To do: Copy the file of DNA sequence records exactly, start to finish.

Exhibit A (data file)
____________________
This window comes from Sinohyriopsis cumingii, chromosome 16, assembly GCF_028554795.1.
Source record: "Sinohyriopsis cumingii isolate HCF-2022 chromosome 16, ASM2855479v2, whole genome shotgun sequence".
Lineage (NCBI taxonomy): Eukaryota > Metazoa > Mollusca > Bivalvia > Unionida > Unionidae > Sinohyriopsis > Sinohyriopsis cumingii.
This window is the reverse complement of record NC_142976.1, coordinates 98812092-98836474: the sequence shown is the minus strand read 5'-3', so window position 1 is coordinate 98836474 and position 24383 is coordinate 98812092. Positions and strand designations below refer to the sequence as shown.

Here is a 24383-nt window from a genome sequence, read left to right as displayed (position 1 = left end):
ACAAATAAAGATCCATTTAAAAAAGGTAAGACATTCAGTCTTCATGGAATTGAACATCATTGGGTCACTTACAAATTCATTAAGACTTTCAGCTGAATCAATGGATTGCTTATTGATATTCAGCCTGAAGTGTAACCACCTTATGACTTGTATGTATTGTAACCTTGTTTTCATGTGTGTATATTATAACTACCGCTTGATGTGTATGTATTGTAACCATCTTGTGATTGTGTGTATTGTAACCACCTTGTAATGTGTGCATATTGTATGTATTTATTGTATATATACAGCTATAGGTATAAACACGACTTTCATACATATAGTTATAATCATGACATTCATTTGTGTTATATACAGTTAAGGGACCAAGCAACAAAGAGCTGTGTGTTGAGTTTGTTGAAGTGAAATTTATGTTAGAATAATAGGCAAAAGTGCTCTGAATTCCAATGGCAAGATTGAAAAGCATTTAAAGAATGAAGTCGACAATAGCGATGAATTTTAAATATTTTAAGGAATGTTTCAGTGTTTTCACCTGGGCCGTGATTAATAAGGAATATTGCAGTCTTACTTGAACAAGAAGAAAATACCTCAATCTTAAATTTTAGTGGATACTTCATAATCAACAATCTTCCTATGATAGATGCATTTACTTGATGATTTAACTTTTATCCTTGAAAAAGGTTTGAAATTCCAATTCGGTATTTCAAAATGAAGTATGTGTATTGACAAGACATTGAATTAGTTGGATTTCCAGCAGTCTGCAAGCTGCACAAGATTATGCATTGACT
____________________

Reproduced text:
This window comes from Sinohyriopsis cumingii, chromosome 16, assembly GCF_028554795.1.
Source record: "Sinohyriopsis cumingii isolate HCF-2022 chromosome 16, ASM2855479v2, whole genome shotgun sequence".
Lineage (NCBI taxonomy): Eukaryota > Metazoa > Mollusca > Bivalvia > Unionida > Unionidae > Sinohyriopsis > Sinohyriopsis cumingii.
This window is the reverse complement of record NC_142976.1, coordinates 98812092-98836474: the sequence shown is the minus strand read 5'-3', so window position 1 is coordinate 98836474 and position 24383 is coordinate 98812092. Positions and strand designations below refer to the sequence as shown.

Here is a 24383-nt window from a genome sequence, read left to right as displayed (position 1 = left end):
ACAAATAAAGATCCATTTAAAAAAGGTAAGACATTCAGTCTTCATGGAATTGAACATCATTGGGTCACTTACAAATTCATTAAGACTTTCAGCTGAATCAATGGATTGCTTATTGATATTCAGCCTGAAGTGTAACCACCTTATGACTTGTATGTATTGTAACCTTGTTTTCATGTGTGTATATTATAACTACCGCTTGATGTGTATGTATTGTAACCATCTTGTGATTGTGTGTATTGTAACCACCTTGTAATGTGTGCATATTGTATGTATTTATTGTATATATACAGCTATAGGTATAAACACGACTTTCATACATATAGTTATAATCATGACATTCATTTGTGTTATATACAGTTAAGGGACCAAGCAACAAAGAGCTGTGTGTTGAGTTTGTTGAAGTGAAATTTATGTTAGAATAATAGGCAAAAGTGCTCTGAATTCCAATGGCAAGATTGAAAAGCATTTAAAGAATGAAGTCGACAATAGCGATGAATTTTAAATATTTTAAGGAATGTTTCAGTGTTTTCACCTGGGCCGTGATTAATAAGGAATATTGCAGTCTTACTTGAACAAGAAGAAAATACCTCAATCTTAAATTTTAGTGGATACTTCATAATCAACAATCTTCCTATGATAGATGCATTTACTTGATGATTTAACTTTTATCCTTGAAAAAGGTTTGAAATTCCAATTCGGTATTTCAAAATGAAGTATGTGTATTGACAAGACATTGAATTAGTTGGATTTCCAGCAGTCTGCAAGCTGCACAAGATTATGCATTGACT